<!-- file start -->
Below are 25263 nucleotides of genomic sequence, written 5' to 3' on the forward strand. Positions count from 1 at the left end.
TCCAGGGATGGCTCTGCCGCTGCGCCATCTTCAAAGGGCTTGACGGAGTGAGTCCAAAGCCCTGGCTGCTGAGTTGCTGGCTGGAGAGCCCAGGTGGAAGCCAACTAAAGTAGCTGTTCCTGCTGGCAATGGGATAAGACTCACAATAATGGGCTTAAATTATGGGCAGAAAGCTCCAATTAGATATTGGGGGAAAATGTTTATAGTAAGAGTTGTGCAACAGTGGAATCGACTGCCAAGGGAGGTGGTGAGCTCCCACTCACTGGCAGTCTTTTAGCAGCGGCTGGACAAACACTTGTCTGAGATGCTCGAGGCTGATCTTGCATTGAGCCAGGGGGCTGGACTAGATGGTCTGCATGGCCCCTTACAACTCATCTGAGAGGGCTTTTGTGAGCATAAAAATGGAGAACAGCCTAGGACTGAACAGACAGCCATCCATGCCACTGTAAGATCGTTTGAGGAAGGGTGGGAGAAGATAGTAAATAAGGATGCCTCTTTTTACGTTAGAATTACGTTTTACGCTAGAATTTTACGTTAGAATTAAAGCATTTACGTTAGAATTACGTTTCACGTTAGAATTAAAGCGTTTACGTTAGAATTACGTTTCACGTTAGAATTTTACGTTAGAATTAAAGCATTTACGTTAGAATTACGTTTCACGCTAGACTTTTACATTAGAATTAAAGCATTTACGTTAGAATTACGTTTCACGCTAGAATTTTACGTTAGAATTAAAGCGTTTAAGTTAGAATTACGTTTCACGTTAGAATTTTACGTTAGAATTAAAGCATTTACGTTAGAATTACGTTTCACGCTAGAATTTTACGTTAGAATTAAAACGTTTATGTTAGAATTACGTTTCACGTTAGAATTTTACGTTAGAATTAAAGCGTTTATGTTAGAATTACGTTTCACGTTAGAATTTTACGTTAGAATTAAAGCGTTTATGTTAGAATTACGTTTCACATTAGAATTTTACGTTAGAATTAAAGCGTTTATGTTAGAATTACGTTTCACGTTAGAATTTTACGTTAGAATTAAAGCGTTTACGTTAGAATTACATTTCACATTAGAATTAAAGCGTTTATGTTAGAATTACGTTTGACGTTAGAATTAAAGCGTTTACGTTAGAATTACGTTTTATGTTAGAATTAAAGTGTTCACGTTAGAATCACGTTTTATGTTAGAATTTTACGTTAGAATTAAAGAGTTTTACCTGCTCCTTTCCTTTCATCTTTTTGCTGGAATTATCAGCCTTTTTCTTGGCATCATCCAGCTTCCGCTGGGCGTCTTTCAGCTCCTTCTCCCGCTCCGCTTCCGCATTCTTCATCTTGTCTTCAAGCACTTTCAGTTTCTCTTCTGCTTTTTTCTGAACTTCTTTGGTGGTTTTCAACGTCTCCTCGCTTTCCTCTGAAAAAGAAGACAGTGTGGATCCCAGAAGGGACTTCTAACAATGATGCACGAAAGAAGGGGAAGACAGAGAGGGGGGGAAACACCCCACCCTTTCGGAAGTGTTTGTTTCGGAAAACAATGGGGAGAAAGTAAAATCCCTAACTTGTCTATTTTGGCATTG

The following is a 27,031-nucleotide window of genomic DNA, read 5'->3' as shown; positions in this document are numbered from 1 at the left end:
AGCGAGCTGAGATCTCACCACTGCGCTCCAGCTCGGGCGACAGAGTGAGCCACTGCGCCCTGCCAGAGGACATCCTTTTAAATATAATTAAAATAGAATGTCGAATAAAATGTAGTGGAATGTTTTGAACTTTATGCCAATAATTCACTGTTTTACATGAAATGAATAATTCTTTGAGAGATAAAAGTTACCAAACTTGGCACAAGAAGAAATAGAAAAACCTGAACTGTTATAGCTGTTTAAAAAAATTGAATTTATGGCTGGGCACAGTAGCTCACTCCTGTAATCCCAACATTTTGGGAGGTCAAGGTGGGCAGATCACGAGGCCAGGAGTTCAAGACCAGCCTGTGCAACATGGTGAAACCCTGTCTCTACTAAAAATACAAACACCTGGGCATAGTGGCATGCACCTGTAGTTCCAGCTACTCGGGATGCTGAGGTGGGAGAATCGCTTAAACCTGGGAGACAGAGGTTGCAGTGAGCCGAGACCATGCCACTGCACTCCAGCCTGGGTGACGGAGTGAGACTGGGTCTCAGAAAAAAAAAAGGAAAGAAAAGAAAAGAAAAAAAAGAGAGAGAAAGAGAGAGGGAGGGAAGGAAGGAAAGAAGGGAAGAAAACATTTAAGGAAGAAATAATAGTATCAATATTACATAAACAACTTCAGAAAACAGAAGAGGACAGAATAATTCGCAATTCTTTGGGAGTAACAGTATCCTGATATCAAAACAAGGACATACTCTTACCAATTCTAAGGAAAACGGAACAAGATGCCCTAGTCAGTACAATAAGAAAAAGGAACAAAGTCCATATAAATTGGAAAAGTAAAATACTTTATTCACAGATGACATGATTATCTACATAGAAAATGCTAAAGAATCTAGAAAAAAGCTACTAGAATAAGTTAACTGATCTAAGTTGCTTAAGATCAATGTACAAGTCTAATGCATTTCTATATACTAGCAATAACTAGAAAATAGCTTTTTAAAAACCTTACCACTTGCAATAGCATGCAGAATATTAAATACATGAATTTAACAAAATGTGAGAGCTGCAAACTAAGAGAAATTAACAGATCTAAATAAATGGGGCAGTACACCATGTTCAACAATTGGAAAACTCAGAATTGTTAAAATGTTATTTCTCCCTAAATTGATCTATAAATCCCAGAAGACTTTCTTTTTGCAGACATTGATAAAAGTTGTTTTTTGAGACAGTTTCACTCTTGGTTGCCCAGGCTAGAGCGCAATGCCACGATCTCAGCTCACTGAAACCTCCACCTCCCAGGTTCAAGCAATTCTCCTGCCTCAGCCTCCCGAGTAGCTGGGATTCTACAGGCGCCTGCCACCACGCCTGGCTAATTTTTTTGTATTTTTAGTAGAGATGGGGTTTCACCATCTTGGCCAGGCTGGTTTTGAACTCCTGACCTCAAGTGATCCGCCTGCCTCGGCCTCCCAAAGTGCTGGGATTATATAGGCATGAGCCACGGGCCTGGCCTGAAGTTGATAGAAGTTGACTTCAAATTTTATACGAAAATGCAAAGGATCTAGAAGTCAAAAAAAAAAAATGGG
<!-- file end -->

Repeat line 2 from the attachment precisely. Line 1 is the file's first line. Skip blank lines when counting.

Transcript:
TCCAGGGATGGCTCTGCCGCTGCGCCATCTTCAAAGGGCTTGACGGAGTGAGTCCAAAGCCCTGGCTGCTGAGTTGCTGGCTGGAGAGCCCAGGTGGAAGCCAACTAAAGTAGCTGTTCCTGCTGGCAATGGGATAAGACTCACAATAATGGGCTTAAATTATGGGCAGAAAGCTCCAATTAGATATTGGGGGAAAATGTTTATAGTAAGAGTTGTGCAACAGTGGAATCGACTGCCAAGGGAGGTGGTGAGCTCCCACTCACTGGCAGTCTTTTAGCAGCGGCTGGACAAACACTTGTCTGAGATGCTCGAGGCTGATCTTGCATTGAGCCAGGGGGCTGGACTAGATGGTCTGCATGGCCCCTTACAACTCATCTGAGAGGGCTTTTGTGAGCATAAAAATGGAGAACAGCCTAGGACTGAACAGACAGCCATCCATGCCACTGTAAGATCGTTTGAGGAAGGGTGGGAGAAGATAGTAAATAAGGATGCCTCTTTTTACGTTAGAATTACGTTTTACGCTAGAATTTTACGTTAGAATTAAAGCATTTACGTTAGAATTACGTTTCACGTTAGAATTAAAGCGTTTACGTTAGAATTACGTTTCACGTTAGAATTTTACGTTAGAATTAAAGCATTTACGTTAGAATTACGTTTCACGCTAGACTTTTACATTAGAATTAAAGCATTTACGTTAGAATTACGTTTCACGCTAGAATTTTACGTTAGAATTAAAGCGTTTAAGTTAGAATTACGTTTCACGTTAGAATTTTACGTTAGAATTAAAGCATTTACGTTAGAATTACGTTTCACGCTAGAATTTTACGTTAGAATTAAAACGTTTATGTTAGAATTACGTTTCACGTTAGAATTTTACGTTAGAATTAAAGCGTTTATGTTAGAATTACGTTTCACGTTAGAATTTTACGTTAGAATTAAAGCGTTTATGTTAGAATTACGTTTCACATTAGAATTTTACGTTAGAATTAAAGCGTTTATGTTAGAATTACGTTTCACGTTAGAATTTTACGTTAGAATTAAAGCGTTTACGTTAGAATTACATTTCACATTAGAATTAAAGCGTTTATGTTAGAATTACGTTTGACGTTAGAATTAAAGCGTTTACGTTAGAATTACGTTTTATGTTAGAATTAAAGTGTTCACGTTAGAATCACGTTTTATGTTAGAATTTTACGTTAGAATTAAAGAGTTTTACCTGCTCCTTTCCTTTCATCTTTTTGCTGGAATTATCAGCCTTTTTCTTGGCATCATCCAGCTTCCGCTGGGCGTCTTTCAGCTCCTTCTCCCGCTCCGCTTCCGCATTCTTCATCTTGTCTTCAAGCACTTTCAGTTTCTCTTCTGCTTTTTTCTGAACTTCTTTGGTGGTTTTCAACGTCTCCTCGCTTTCCTCTGAAAAAGAAGACAGTGTGGATCCCAGAAGGGACTTCTAACAATGATGCACGAAAGAAGGGGAAGACAGAGAGGGGGGGAAACACCCCACCCTTTCGGAAGTGTTTGTTTCGGAAAACAATGGGGAGAAAGTAAAATCCCTAACTTGTCTATTTTGGCATTG